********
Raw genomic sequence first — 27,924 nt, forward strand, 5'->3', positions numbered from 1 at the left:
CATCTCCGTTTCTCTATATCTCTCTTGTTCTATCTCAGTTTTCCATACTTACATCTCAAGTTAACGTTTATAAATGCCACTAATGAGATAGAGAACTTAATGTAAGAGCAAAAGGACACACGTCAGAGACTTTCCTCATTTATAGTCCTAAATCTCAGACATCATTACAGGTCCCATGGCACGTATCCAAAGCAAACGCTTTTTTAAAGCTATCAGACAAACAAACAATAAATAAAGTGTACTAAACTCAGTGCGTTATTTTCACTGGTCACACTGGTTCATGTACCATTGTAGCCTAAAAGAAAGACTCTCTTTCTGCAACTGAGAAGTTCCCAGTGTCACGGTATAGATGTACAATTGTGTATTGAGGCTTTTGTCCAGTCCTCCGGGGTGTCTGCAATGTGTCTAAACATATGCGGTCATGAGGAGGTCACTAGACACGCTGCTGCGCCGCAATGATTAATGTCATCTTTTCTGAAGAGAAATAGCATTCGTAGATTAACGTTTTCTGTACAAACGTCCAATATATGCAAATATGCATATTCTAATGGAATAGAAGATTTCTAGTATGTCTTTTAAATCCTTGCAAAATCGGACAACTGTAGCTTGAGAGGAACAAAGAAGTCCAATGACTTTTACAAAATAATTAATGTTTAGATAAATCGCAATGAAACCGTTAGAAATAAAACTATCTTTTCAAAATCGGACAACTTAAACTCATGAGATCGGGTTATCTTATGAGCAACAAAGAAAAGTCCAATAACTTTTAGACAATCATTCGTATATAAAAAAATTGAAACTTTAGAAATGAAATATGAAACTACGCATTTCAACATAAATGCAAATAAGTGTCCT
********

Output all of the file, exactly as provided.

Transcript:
Raw genomic sequence first — 27,924 nt, forward strand, 5'->3', positions numbered from 1 at the left:
CATCTCCGTTTCTCTATATCTCTCTTGTTCTATCTCAGTTTTCCATACTTACATCTCAAGTTAACGTTTATAAATGCCACTAATGAGATAGAGAACTTAATGTAAGAGCAAAAGGACACACGTCAGAGACTTTCCTCATTTATAGTCCTAAATCTCAGACATCATTACAGGTCCCATGGCACGTATCCAAAGCAAACGCTTTTTTAAAGCTATCAGACAAACAAACAATAAATAAAGTGTACTAAACTCAGTGCGTTATTTTCACTGGTCACACTGGTTCATGTACCATTGTAGCCTAAAAGAAAGACTCTCTTTCTGCAACTGAGAAGTTCCCAGTGTCACGGTATAGATGTACAATTGTGTATTGAGGCTTTTGTCCAGTCCTCCGGGGTGTCTGCAATGTGTCTAAACATATGCGGTCATGAGGAGGTCACTAGACACGCTGCTGCGCCGCAATGATTAATGTCATCTTTTCTGAAGAGAAATAGCATTCGTAGATTAACGTTTTCTGTACAAACGTCCAATATATGCAAATATGCATATTCTAATGGAATAGAAGATTTCTAGTATGTCTTTTAAATCCTTGCAAAATCGGACAACTGTAGCTTGAGAGGAACAAAGAAGTCCAATGACTTTTACAAAATAATTAATGTTTAGATAAATCGCAATGAAACCGTTAGAAATAAAACTATCTTTTCAAAATCGGACAACTTAAACTCATGAGATCGGGTTATCTTATGAGCAACAAAGAAAAGTCCAATAACTTTTAGACAATCATTCGTATATAAAAAAATTGAAACTTTAGAAATGAAATATGAAACTACGCATTTCAACATAAATGCAAATAAGTGTCCT